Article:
Wahid Ghassemi: “I belong to the land called Afghanistan”

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Wahid Ghassemi is a musician and folklore music scholar. He has worked as a singer and composer since 1977 and has conducted extensive research in native folklore music in different regions of the country since 2002.

Photo : Rooholamin Amini / Matthieu Hackière

Have your rights ever been violated?

I was forced to leave Afghanistan with my family. We spent many years living overseas in exile, far from my native environment and all the values and things that meant home to me.

What are the important achievements since the time of the Taliban in Afghanistan?

Freedom of expression is an important milestone of democracy. Furthermore, I support the holding of elections as part of the democratic process; even if they are not held perfectly it is better than nothing. The development and increased participation in sport promotes a healthy lifestyle for the young people of Afghanistan, and our professional athletes represent Afghanistan positively on the world stage, in a different light to how the world is accustomed to seeing us.

What gives you hope for the future?

The awakening of youth and intellectuals, and Afghanistan’s gradual transition from conflict to relative peace, stability, and security – a situation where people can have hope for their lives – these are two key promising developments. I believe this country has a clear future.

The most fundamental challenge that motivates me to work for progress in Afghanistan is to move us beyond the anxiety of 2014. As a citizen of this country with great hope, trust, and respect in my fellow citizens, I wish to help my country come out of the 2014 impasse.

What you fear most today?

There are many things that I fear and worry about, for instance, the level of hypocrisy and discord amongst people. But if you are asking with respect to my own work, I am most afraid of experiencing again the kind of cultural invasions and restrictions that have previously limited all aspects of cultural life in Afghanistan.

What are the biggest challenges facing Afghanistan?

The biggest structural challenge is lack of attention to standards and professional rules in any field. We hardly pay any attention to ensuring that structures abide by well-defined and homogenous standards and that is what makes us vulnerable in Afghanistan.

Another major challenge for our society is the persistent attempts to re-enforce ethnic divides in this country. Everybody will suffer if this way of interacting continues, even those who fuel the fire.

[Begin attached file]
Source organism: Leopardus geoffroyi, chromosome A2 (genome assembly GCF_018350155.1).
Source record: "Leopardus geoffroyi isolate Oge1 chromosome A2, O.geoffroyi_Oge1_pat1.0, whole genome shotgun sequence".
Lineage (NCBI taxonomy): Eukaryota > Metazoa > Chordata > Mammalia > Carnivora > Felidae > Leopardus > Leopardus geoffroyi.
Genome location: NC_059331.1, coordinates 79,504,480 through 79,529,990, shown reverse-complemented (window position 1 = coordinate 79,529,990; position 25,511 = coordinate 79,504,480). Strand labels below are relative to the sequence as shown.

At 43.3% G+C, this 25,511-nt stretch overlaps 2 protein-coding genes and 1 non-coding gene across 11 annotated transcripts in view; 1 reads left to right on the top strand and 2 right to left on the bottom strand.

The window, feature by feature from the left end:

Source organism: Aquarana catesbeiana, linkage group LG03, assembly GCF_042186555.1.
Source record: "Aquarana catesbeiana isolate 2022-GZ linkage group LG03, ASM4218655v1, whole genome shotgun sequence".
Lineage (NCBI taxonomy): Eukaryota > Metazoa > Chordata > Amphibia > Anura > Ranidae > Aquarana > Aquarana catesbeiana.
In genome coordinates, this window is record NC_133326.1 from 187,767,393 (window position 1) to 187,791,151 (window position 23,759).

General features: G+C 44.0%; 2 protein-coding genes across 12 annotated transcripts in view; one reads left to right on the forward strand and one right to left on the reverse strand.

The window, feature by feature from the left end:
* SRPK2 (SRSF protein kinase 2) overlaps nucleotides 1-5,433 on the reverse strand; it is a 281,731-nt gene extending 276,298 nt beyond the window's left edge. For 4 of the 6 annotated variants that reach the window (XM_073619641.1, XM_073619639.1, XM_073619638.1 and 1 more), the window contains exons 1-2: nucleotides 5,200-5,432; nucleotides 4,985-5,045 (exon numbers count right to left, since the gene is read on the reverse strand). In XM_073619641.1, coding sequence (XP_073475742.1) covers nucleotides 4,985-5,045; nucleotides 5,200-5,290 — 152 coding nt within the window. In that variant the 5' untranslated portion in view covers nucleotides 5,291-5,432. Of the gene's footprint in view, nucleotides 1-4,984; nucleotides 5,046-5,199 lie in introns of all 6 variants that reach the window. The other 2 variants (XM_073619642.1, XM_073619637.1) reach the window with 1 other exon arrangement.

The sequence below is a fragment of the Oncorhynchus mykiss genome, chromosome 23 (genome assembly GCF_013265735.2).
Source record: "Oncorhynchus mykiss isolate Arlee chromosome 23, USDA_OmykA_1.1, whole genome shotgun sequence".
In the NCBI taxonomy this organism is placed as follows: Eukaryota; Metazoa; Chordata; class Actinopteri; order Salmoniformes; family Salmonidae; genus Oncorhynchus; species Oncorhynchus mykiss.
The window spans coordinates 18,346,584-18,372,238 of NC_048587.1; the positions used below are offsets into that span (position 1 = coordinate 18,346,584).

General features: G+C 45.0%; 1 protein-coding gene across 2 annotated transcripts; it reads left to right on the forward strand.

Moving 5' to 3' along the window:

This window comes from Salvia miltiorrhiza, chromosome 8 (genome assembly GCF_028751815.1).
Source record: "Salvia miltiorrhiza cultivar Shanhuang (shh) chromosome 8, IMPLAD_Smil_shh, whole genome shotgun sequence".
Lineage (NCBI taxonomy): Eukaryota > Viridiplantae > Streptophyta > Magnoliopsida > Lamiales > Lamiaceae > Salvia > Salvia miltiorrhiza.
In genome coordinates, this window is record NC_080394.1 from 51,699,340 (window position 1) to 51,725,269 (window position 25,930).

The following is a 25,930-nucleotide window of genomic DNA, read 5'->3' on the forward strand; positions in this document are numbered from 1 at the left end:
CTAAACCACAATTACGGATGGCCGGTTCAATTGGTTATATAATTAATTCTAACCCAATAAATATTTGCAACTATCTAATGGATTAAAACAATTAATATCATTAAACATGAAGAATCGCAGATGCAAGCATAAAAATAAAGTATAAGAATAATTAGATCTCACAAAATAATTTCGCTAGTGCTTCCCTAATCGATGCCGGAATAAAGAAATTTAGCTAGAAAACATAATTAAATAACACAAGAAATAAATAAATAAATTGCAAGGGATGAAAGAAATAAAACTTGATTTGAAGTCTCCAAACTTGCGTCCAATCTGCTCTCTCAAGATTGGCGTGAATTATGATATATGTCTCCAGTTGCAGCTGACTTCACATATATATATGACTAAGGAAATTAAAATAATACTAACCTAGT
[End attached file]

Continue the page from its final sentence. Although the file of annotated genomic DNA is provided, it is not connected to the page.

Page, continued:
Much can be said with respect to culture. Even before thinking about the influence of foreign cultures, a major challenge that we face is that the youth of Afghanistan don’t know anything about the cultural wealth that resides in our country. It is very difficult to find a single young person that fully grasps the Afghan culture he has inherited. This is a source of great concern for me.

Would today’s Afghanistan allow schools to once again be closed to girls and women to be excluded from social participation?

I don’t believe that the people of Afghanistan would ever accept this again.

Can you tell us about any specific occasions where the human rights of a female family member or friend were violated?

During the reign of the Democratic People’s Party in 1981, when my wife was at school, she and her classmates were imprisoned by the security service in Kabul for opposing the government.

What are the major factors deterring women’s participation in social, economic, political and cultural spheres?

Patriarchy; the persistence of the ideology of the Taliban; and the low representation and participation of women in our country’s cultural life.

What are the major demands of women in Afghanistan?

Women demand freedom. They want equal rights with men and the abolition of customs that violate their rights, such as forced marriages.

Which sources and centres of power can women rely on to promote their rights and demands?

The terrible events that women suffer everyday in Afghanistan demonstrate that women do not enjoy their human rights in this society.

What have you done in your personal and professional life to fight against discrimination?

In all the years I have worked as an artist, I have sought to eliminate discrimination. I belong to the land called Afghanistan and this is our common home. I have performed songs with messages of solidarity, reconciliation, and equality, and dedicated them to my people. I have done everything possible to promote equality amongst my fellow citizens and my determination has never been swayed.

"Unveiling Afghanistan, the Unheard Voices of Progress" is a campaign by Armanshahr/OPEN ASIA and FIDH, which explores views held by Afghan civil society actors. Over 50 days, 50 influential social, political, and cultural actors hope to spark conversation and debate about building a society that is inclusive of women’s and human rights in Afghanistan.

Follow "Unveiling Afghanistan, the Unheard Voices of Progress" on the Huffington Post

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